Thirteen women who were schoolmates send to a swami for their horoscopes. Little do they realize that Ursula, a half-breed Asian, is using her hypnotic powers over the swami and them to ...
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Tom Collier has had a great relationship with Daisy, but when he decides to marry, it is not Daisy whom he asks, it is Cecelia. After the marriage, Tom is bored with the social scene and ... See full summary »
Thirteen women who were schoolmates send to a swami for their horoscopes. Little do they realize that Ursula, a half-breed Asian, is using her hypnotic powers over the swami and them to lead them or their families to their deaths. It seems that she too went to their school, but was forced to leave by their bigotry, and is exacting revenge. Will she be stopped in time to save Laura's son, Bobby? Written by
Robert Tonsing <email@example.com>
There were only eleven actresses in the movie, not thirteen. Two were given two character roles. Irene Dunne and 'Myrna Loy' (were the two, with an extra role), Irene Dunne had just had a hit at another studio, earlier in 1932. See more »
After the swami falls in the subway, a passenger train passes by. The bell on top is ringing, but it makes no sound. Perhaps the bell was turned off, like a telephone ringer, because that person does not want to be disturbed. See more »
Spiritualism was a craze at the time this was made and hypnosis not really understood by the public at large something of which the scriptwriters took advantage. They concocted this wildly dated, at times preposterous and overwrought meller that if nothing else spotlights a couple of soon to be top stars.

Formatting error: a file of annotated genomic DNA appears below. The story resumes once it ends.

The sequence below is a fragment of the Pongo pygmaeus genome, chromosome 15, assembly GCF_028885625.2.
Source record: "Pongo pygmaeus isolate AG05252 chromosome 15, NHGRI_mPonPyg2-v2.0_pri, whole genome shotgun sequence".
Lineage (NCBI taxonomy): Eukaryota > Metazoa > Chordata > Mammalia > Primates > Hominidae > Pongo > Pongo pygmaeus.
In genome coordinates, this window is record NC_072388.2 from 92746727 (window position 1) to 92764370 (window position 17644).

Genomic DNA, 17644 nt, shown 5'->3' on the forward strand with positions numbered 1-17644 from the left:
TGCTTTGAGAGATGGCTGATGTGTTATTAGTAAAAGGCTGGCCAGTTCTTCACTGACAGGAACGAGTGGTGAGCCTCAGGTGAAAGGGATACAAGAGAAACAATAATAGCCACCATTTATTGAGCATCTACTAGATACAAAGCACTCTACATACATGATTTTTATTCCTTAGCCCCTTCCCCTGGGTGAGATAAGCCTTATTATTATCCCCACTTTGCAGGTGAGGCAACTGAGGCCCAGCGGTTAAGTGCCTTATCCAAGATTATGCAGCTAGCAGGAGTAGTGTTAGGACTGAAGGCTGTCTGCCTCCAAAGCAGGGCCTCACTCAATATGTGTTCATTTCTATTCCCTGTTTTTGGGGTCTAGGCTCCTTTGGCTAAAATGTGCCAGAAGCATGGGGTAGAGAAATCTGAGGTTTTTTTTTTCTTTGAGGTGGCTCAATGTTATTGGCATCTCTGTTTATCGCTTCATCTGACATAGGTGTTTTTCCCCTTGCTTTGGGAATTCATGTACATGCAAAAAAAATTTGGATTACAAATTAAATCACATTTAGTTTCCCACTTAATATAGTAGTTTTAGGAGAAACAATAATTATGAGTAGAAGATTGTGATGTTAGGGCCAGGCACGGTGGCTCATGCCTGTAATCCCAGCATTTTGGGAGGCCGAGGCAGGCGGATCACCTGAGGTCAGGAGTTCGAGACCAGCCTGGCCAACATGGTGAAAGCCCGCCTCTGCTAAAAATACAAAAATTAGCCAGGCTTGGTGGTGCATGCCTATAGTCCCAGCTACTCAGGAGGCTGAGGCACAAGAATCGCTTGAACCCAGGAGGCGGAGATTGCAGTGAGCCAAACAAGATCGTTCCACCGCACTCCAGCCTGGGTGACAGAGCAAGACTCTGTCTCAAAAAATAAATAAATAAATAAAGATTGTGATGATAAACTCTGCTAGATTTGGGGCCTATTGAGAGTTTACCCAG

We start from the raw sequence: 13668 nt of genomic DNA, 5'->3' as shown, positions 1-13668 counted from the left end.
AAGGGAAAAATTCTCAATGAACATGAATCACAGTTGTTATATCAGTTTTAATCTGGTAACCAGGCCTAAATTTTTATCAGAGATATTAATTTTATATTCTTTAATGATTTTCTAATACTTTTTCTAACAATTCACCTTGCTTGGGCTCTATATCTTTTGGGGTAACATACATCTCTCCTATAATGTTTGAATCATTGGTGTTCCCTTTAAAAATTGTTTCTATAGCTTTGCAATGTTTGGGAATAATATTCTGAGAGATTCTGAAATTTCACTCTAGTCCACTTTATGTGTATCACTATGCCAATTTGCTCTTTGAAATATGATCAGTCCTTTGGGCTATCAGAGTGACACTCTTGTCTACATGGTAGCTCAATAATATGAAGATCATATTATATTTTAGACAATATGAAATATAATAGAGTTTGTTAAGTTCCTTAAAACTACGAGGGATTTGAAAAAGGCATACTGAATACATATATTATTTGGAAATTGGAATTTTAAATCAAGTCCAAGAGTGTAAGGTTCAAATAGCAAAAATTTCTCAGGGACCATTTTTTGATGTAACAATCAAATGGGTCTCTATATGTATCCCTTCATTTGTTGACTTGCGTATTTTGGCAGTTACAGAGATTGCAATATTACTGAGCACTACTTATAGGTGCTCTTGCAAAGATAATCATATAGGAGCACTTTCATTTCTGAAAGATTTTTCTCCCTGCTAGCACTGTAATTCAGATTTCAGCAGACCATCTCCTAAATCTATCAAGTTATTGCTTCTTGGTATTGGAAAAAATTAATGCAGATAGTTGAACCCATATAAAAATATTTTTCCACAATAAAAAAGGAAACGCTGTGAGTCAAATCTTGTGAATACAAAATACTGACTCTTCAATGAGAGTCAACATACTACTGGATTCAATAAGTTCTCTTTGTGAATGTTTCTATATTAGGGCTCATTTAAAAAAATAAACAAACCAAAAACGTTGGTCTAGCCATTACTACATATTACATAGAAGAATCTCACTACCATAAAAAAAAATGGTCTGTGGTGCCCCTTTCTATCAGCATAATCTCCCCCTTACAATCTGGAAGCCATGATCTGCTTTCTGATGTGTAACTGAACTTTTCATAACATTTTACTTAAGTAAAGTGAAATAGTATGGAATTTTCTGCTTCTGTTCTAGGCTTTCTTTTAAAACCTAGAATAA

This silly junk was one of Myrna's final Eurasian villainess roles. It's interesting after years of exposure to her as the perfect wife or the level headed, spunky All-American woman to see her in a role that was typical of her pre-stardom days, that of the foreign mantrap. She looks great but is far better than the part deserves. She is noticeably understated while most of the other performers over emote.
Made when sound was in its relative infancy many of the performers are still reliant on over-sized, distracting stage gestures. Irene Dunne starts the picture in subdued fashion but ends up as over the top as everyone else, she's been much better elsewhere. Same goes for Florence Eldridge, a very fine actress usually though she's overblown in this.
Full of actresses of note for one reason or another. Besides Myrna and Irene there is Jill Esmond, first wife of Laurence Olivier, Kay Johnson, a DeMille favorite and the mother of respected character actor James Cromwell and Peg Entwistle, the infamous and tragic actress who threw herself from the Hollywood sign in despair a few days after this film premiered, it's her only film credit. Except for the two leading ladies each only get a scene or two to make an impression.
Fun in a ludicrous way but aside from the cast this is a routine, if outlandish, programmer that were it not for them would be utter forgotten.
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